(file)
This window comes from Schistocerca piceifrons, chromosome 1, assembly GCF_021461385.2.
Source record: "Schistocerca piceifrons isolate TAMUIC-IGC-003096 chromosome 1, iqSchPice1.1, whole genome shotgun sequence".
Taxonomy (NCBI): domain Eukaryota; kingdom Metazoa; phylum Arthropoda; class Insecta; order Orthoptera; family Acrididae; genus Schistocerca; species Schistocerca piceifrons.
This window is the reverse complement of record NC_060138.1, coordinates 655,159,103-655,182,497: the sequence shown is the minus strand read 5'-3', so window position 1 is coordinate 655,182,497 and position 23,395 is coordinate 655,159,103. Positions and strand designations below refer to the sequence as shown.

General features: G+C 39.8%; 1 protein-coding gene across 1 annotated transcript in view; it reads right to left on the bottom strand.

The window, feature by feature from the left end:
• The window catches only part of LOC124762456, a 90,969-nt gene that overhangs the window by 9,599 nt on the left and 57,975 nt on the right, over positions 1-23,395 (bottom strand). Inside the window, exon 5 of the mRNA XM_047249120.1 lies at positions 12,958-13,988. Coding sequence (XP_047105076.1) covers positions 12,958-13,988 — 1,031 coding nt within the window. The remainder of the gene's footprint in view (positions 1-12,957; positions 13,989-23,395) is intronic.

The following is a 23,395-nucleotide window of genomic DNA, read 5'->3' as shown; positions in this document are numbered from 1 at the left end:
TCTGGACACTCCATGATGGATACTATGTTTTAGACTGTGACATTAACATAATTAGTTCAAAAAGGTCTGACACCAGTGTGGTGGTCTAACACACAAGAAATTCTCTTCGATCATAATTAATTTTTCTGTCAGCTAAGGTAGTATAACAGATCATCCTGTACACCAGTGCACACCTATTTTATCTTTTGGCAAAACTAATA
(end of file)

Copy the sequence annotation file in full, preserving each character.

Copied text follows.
This window comes from Schistocerca piceifrons, chromosome 1, assembly GCF_021461385.2.
Source record: "Schistocerca piceifrons isolate TAMUIC-IGC-003096 chromosome 1, iqSchPice1.1, whole genome shotgun sequence".
Taxonomy (NCBI): domain Eukaryota; kingdom Metazoa; phylum Arthropoda; class Insecta; order Orthoptera; family Acrididae; genus Schistocerca; species Schistocerca piceifrons.
This window is the reverse complement of record NC_060138.1, coordinates 655,159,103-655,182,497: the sequence shown is the minus strand read 5'-3', so window position 1 is coordinate 655,182,497 and position 23,395 is coordinate 655,159,103. Positions and strand designations below refer to the sequence as shown.

General features: G+C 39.8%; 1 protein-coding gene across 1 annotated transcript in view; it reads right to left on the bottom strand.

The window, feature by feature from the left end:
• The window catches only part of LOC124762456, a 90,969-nt gene that overhangs the window by 9,599 nt on the left and 57,975 nt on the right, over positions 1-23,395 (bottom strand). Inside the window, exon 5 of the mRNA XM_047249120.1 lies at positions 12,958-13,988. Coding sequence (XP_047105076.1) covers positions 12,958-13,988 — 1,031 coding nt within the window. The remainder of the gene's footprint in view (positions 1-12,957; positions 13,989-23,395) is intronic.

The following is a 23,395-nucleotide window of genomic DNA, read 5'->3' as shown; positions in this document are numbered from 1 at the left end:
TCTGGACACTCCATGATGGATACTATGTTTTAGACTGTGACATTAACATAATTAGTTCAAAAAGGTCTGACACCAGTGTGGTGGTCTAACACACAAGAAATTCTCTTCGATCATAATTAATTTTTCTGTCAGCTAAGGTAGTATAACAGATCATCCTGTACACCAGTGCACACCTATTTTATCTTTTGGCAAAACTAATA